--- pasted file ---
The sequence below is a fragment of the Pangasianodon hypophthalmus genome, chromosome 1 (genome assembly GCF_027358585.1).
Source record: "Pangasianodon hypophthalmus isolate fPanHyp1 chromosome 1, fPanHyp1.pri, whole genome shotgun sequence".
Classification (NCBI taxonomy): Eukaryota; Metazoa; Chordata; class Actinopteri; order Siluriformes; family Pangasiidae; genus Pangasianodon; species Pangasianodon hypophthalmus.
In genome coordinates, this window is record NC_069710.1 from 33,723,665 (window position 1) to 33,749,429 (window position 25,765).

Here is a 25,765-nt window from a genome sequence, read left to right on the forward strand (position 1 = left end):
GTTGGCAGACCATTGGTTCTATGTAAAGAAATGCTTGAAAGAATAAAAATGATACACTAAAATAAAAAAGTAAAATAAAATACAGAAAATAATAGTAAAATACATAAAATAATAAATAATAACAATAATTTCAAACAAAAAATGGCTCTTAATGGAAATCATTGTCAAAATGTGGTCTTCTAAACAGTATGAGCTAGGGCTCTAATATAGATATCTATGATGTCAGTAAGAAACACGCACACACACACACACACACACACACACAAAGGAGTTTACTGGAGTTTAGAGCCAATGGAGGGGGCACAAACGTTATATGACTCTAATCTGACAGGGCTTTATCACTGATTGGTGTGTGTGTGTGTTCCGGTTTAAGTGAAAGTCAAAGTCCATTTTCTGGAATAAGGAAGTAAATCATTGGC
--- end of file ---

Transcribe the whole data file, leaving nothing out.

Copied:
The sequence below is a fragment of the Pangasianodon hypophthalmus genome, chromosome 1 (genome assembly GCF_027358585.1).
Source record: "Pangasianodon hypophthalmus isolate fPanHyp1 chromosome 1, fPanHyp1.pri, whole genome shotgun sequence".
Classification (NCBI taxonomy): Eukaryota; Metazoa; Chordata; class Actinopteri; order Siluriformes; family Pangasiidae; genus Pangasianodon; species Pangasianodon hypophthalmus.
In genome coordinates, this window is record NC_069710.1 from 33,723,665 (window position 1) to 33,749,429 (window position 25,765).

Here is a 25,765-nt window from a genome sequence, read left to right on the forward strand (position 1 = left end):
GTTGGCAGACCATTGGTTCTATGTAAAGAAATGCTTGAAAGAATAAAAATGATACACTAAAATAAAAAAGTAAAATAAAATACAGAAAATAATAGTAAAATACATAAAATAATAAATAATAACAATAATTTCAAACAAAAAATGGCTCTTAATGGAAATCATTGTCAAAATGTGGTCTTCTAAACAGTATGAGCTAGGGCTCTAATATAGATATCTATGATGTCAGTAAGAAACACGCACACACACACACACACACACACACACAAAGGAGTTTACTGGAGTTTAGAGCCAATGGAGGGGGCACAAACGTTATATGACTCTAATCTGACAGGGCTTTATCACTGATTGGTGTGTGTGTGTGTTCCGGTTTAAGTGAAAGTCAAAGTCCATTTTCTGGAATAAGGAAGTAAATCATTGGC